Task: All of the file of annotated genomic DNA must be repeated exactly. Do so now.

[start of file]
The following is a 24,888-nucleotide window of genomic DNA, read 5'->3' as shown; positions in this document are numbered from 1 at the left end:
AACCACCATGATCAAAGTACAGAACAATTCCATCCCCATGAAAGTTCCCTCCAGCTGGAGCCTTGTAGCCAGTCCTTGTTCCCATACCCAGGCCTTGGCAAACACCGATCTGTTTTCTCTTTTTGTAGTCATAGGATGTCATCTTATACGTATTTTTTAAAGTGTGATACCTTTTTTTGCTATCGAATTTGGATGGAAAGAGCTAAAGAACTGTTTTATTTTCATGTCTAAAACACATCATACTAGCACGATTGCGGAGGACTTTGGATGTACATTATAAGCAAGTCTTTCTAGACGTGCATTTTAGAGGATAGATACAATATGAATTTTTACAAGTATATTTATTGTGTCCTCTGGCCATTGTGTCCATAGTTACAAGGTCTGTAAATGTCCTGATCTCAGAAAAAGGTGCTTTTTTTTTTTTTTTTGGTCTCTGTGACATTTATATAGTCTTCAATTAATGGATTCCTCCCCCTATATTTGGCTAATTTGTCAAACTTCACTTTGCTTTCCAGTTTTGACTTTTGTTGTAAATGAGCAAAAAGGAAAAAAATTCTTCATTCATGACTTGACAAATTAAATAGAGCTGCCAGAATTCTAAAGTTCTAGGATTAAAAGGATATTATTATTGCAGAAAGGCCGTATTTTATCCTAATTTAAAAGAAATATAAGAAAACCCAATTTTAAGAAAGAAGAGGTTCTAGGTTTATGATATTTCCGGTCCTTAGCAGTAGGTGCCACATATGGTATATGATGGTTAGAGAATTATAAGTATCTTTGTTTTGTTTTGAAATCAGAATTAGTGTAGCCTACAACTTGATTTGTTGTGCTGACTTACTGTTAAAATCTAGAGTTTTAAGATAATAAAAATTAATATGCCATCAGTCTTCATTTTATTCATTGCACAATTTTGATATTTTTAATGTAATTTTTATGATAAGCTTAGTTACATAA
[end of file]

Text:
The following is a 24,888-nucleotide window of genomic DNA, read 5'->3' as shown; positions in this document are numbered from 1 at the left end:
AACCACCATGATCAAAGTACAGAACAATTCCATCCCCATGAAAGTTCCCTCCAGCTGGAGCCTTGTAGCCAGTCCTTGTTCCCATACCCAGGCCTTGGCAAACACCGATCTGTTTTCTCTTTTTGTAGTCATAGGATGTCATCTTATACGTATTTTTTAAAGTGTGATACCTTTTTTTGCTATCGAATTTGGATGGAAAGAGCTAAAGAACTGTTTTATTTTCATGTCTAAAACACATCATACTAGCACGATTGCGGAGGACTTTGGATGTACATTATAAGCAAGTCTTTCTAGACGTGCATTTTAGAGGATAGATACAATATGAATTTTTACAAGTATATTTATTGTGTCCTCTGGCCATTGTGTCCATAGTTACAAGGTCTGTAAATGTCCTGATCTCAGAAAAAGGTGCTTTTTTTTTTTTTTTTGGTCTCTGTGACATTTATATAGTCTTCAATTAATGGATTCCTCCCCCTATATTTGGCTAATTTGTCAAACTTCACTTTGCTTTCCAGTTTTGACTTTTGTTGTAAATGAGCAAAAAGGAAAAAAATTCTTCATTCATGACTTGACAAATTAAATAGAGCTGCCAGAATTCTAAAGTTCTAGGATTAAAAGGATATTATTATTGCAGAAAGGCCGTATTTTATCCTAATTTAAAAGAAATATAAGAAAACCCAATTTTAAGAAAGAAGAGGTTCTAGGTTTATGATATTTCCGGTCCTTAGCAGTAGGTGCCACATATGGTATATGATGGTTAGAGAATTATAAGTATCTTTGTTTTGTTTTGAAATCAGAATTAGTGTAGCCTACAACTTGATTTGTTGTGCTGACTTACTGTTAAAATCTAGAGTTTTAAGATAATAAAAATTAATATGCCATCAGTCTTCATTTTATTCATTGCACAATTTTGATATTTTTAATGTAATTTTTATGATAAGCTTAGTTACATAA